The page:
Hamid had, earlier this year, said he knew where Riduan was and had urged him to return Prasana and turn himself in. What’s really frustrating for us is that if he knew where the man was, why did our coppers not act? Yes, we understand international jurisdiction would require assistance from the authorities of the country he would have been in at the time. But seriously, why wasn’t this done?
The order for the cops to find and return Prasana was made in 2014. The order to arrest Riduan was handed down in 2016. In 2018, then IGP Fuzi Harun had said Riduan was still in the country. So, what the hell happened?
Now, if this is frustrating for us, just how much more frustrating is it all for Indira? How much anguish can one woman suffer?
PAS needs to get its head out of its ass
There’s something seriously wrong with PAS these days – well more wrong than usual at least.
The theocratic party which has gone from strength to strength since the change of government has recently been embroiled in two really silly controversies – both of which are entirely their fault, and both of which could be solved with two simple words: “We’re sorry”.
But, what we’re seeing instead are these dummies doubling and tripling down on their course of action. Is it sheer stupidity? Hubris? Arrogance? Who knows.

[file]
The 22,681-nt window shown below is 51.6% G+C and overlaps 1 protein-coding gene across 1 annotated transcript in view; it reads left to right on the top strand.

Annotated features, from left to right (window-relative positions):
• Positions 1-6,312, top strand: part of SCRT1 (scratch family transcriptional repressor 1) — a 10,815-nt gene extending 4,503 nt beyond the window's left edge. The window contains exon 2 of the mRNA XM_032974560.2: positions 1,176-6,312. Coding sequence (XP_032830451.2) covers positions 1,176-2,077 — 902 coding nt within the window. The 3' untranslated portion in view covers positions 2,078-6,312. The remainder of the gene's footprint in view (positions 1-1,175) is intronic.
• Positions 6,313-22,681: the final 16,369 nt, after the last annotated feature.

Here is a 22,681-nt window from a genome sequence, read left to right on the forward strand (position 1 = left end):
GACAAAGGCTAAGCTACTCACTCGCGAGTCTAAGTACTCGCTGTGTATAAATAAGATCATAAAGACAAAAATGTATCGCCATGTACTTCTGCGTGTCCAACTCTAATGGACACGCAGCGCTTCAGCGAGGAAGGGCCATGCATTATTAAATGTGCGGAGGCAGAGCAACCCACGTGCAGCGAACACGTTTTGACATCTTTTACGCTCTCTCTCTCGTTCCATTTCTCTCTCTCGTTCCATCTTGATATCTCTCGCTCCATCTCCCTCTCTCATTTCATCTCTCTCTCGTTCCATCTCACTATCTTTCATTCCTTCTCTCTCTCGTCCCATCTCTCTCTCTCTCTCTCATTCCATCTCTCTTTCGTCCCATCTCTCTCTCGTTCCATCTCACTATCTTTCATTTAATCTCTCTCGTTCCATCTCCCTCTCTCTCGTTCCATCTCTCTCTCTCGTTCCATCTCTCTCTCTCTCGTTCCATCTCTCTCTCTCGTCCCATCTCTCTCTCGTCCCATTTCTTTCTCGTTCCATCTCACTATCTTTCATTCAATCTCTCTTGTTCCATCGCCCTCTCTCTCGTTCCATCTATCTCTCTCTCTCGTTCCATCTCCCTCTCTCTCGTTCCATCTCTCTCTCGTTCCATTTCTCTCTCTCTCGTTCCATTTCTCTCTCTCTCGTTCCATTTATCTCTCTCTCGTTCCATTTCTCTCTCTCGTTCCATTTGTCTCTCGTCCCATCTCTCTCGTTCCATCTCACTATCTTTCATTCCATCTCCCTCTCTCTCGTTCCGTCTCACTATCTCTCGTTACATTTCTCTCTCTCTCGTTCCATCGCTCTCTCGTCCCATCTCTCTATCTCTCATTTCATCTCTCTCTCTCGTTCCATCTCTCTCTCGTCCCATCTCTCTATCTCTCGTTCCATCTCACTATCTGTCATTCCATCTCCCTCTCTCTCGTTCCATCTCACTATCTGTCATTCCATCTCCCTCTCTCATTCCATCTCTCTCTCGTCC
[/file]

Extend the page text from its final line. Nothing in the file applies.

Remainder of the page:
The first and bigger issue is that of Plantation Industries and Commodities Minister Khairuddin Aman Razali, who as most Malaysians know by now, broke quarantine after returning from Turkey recently. Khai, who’d gone there on a government trip, purportedly with his family while the rest of Malaysia was in lockdown, didn’t bother to observe the mandatory two-week quarantine and instead gallivanted all over the place.
In fairness, PAS weren’t the only ones to defend Khairuddin. Umno’s Baling MP Abdul Azeez Abdul Rahim made the ludicrous statement that Khai brought back over RM80 billion in investments from the trip.
But it’s PAS’ defence of this Covidiot that crosses the line into farce. From trying to pin the blame on the Health and Foreign ministries, to comparing this clown Khai to the “heroic” hoopoe, or hudhud, bird from the Quran, the party isn’t covering itself in glory in this affair.
But what takes the cake is the doublespeak from PAS president Hadi that would make Orwell himself proud. Hadi sidestepped the question about whether any action would be taken against Khai by saying the party would “fire” those who committed “moral transgressions” but would leave any wrongdoings to the law. Way to be vague, Tuan Haji.